How to Install and Use Traceroute in Linux

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In this guide we will learn how to install and use traceroute in the following linux distributions: Centos, Ubuntu, Debian, Fedora and Archlinux.

Traceroute is a computer network diagnostic commands for displaying possible routes (paths) and measuring transit delays of packets across an Internet Protocol (IP) network. The history of the route is recorded as the round-trip times of the packets received from each successive host (remote node) in the route (path); the sum of the mean times in each hop is a measure of the total time spent to establish the connection. It also shows you how systems are connected to each other, letting you see how your ISP connects to the Internet as well as how the target system is connected. Traceroute proceeds unless all (usually three) sent packets are lost more than twice; then the connection is lost and the route cannot be evaluated.

When you connect to a remote machine (IP) or domain, your traffic always go through different network machines such as routers and switches. It is the work of these routers and switches to control how your activity gets to its destination.


The traceroute commands can be used by typing these in your terminal:

traceroute [options]

traceroute domain
traceroute ip-address


[email protected]:~# traceroute
traceroute to (, 30 hops max, 60 byte packets
 1 (  0.185 ms  0.136 ms  0.134 ms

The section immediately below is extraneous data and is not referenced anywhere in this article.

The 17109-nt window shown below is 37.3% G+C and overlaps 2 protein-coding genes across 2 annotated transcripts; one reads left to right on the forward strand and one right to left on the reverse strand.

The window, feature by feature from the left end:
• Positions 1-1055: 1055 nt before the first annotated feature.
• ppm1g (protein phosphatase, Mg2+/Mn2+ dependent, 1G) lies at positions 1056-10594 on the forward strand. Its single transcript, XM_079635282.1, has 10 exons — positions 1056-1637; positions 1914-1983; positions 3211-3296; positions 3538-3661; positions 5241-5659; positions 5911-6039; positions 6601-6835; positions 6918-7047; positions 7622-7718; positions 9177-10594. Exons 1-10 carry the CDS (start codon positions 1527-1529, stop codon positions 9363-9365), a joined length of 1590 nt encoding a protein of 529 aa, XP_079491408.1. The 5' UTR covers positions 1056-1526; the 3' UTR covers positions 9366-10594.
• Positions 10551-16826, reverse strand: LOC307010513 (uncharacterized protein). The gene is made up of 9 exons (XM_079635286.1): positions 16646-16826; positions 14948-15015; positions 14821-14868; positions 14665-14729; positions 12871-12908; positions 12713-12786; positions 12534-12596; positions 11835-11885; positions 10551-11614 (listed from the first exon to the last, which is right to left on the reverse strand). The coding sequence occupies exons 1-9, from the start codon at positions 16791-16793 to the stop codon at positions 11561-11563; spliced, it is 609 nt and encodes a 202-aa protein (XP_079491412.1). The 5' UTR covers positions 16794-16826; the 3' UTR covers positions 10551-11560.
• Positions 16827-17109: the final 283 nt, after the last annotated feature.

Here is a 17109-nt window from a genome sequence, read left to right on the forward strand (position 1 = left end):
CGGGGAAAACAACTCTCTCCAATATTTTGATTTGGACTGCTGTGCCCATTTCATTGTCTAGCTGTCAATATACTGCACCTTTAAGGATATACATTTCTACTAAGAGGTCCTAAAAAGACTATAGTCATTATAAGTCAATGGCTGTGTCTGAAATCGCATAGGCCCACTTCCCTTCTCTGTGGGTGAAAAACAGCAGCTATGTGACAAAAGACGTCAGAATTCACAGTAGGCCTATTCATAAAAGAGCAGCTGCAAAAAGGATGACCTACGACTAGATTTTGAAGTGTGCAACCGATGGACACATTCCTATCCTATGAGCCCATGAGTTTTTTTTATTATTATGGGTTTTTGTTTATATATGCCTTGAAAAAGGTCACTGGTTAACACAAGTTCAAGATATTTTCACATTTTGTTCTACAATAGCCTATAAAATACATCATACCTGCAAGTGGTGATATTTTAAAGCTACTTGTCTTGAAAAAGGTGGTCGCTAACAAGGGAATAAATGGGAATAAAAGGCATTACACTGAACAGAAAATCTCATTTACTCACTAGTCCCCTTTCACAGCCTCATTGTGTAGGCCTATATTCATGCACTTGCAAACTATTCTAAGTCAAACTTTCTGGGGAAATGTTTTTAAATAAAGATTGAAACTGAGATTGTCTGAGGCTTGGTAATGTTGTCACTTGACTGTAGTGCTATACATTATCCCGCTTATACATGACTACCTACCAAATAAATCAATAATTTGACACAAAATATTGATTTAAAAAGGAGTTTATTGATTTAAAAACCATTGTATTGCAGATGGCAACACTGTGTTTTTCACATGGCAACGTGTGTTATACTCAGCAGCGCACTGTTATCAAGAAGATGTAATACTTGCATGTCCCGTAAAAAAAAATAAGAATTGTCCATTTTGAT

2 (  0.600 ms  0.422 ms (  0.601 ms
 3 (  2.734 ms  2.661 ms  2.645 ms
 4 (  3.121 ms (  3.578 ms (  3.067 ms
 5 (  3.801 ms (  2.983 ms  2.973 ms


The traceroute and tracert commands are not usually installed by default. This guide will show you how to install it in these Linux distributions: Centos, Ubuntu, Debian, Fedora, Archlinux.

Centos 7

Centos 7 uses yum to manage its packages. We will use yum to install traceroute in centos 7.

Lets first check which package provides the traceroute command using yum whatprovides:

$ sudo yum whatprovides traceroute
3:traceroute-2.0.22-2.el7.x86_64 : Traces the route taken by packets over an IPv4/IPv6 network
Repo        : base
3:traceroute-2.0.22-2.el7.x86_64 : Traces the route taken by packets over an IPv4/IPv6 network
Repo        : @base

From the above output, we can see that its provided by traceroute, you don’t have to specify the version details unless you are looking for a specific version. Lets install it with this command:

sudo yum install traceroute -y

Verify that the command is installed successfully

 $ which traceroute
$ traceroute
traceroute to (, 30 hops max, 60 byte packets
 1  ip-10-2-10-8.ap-southeast-1.compute.internal (  168.745 ms  168.707 ms  168.679 ms
 2  ip-10-2-11-8.ap-southeast-1.compute.internal (  168.815 ms  168.785 ms  168.747 ms

Ubuntu & Debian

Ubuntu and Debian uses apt command to manage its packages. Use the following command to install traceroute

sudo apt install -y traceroute

Verify that the command is installed successfully using traceroute

[email protected]:~# which traceroute
[email protected]:~# traceroute
traceroute to (, 30 hops max, 60 byte packets
 1 (  0.156 ms  0.106 ms  0.124 ms
 2 (  0.561 ms  0.529 ms  0.476 ms
 3 (  3.101 ms (  2.722 ms  2.761 ms
 4 (  1.490 ms  1.705 ms (  2.635 ms
 5 (  3.479 ms  3.629 ms  3.572 ms
 6 (  3.802 ms  3.544 ms  3.405 ms
 7 (  3.296 ms (  4.827 ms (  3.265 ms
 8 (  3.243 ms  3.837 ms (  4.511 ms
 9 (  4.113 ms  4.027 ms (  3.897 ms


Coming soon


Coming soon

Command usage beyond basic

Disable IP address and host name mapping

If you want to disable the mapping of the IPs to the hostnames, you can use the flag -n like in this example:

traceroute -n


# traceroute -n
traceroute to (, 30 hops max, 60 byte packets
 1  0.143 ms  0.114 ms  0.102 ms